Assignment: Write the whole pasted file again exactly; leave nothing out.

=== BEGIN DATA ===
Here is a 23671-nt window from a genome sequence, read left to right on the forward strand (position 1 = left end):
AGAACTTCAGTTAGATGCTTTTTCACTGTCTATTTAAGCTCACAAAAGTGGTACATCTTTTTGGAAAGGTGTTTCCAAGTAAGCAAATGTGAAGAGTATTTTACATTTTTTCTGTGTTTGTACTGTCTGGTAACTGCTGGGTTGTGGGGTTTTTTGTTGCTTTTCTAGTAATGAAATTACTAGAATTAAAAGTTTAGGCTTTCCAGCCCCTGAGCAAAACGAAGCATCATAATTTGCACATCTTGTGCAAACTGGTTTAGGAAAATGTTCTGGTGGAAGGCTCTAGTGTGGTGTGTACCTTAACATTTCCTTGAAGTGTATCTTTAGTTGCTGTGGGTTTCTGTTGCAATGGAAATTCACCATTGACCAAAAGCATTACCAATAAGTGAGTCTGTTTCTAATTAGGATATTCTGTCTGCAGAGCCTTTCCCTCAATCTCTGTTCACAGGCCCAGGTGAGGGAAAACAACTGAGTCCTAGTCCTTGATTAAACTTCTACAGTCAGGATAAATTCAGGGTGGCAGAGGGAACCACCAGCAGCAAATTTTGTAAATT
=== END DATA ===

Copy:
Here is a 23671-nt window from a genome sequence, read left to right on the forward strand (position 1 = left end):
AGAACTTCAGTTAGATGCTTTTTCACTGTCTATTTAAGCTCACAAAAGTGGTACATCTTTTTGGAAAGGTGTTTCCAAGTAAGCAAATGTGAAGAGTATTTTACATTTTTTCTGTGTTTGTACTGTCTGGTAACTGCTGGGTTGTGGGGTTTTTTGTTGCTTTTCTAGTAATGAAATTACTAGAATTAAAAGTTTAGGCTTTCCAGCCCCTGAGCAAAACGAAGCATCATAATTTGCACATCTTGTGCAAACTGGTTTAGGAAAATGTTCTGGTGGAAGGCTCTAGTGTGGTGTGTACCTTAACATTTCCTTGAAGTGTATCTTTAGTTGCTGTGGGTTTCTGTTGCAATGGAAATTCACCATTGACCAAAAGCATTACCAATAAGTGAGTCTGTTTCTAATTAGGATATTCTGTCTGCAGAGCCTTTCCCTCAATCTCTGTTCACAGGCCCAGGTGAGGGAAAACAACTGAGTCCTAGTCCTTGATTAAACTTCTACAGTCAGGATAAATTCAGGGTGGCAGAGGGAACCACCAGCAGCAAATTTTGTAAATT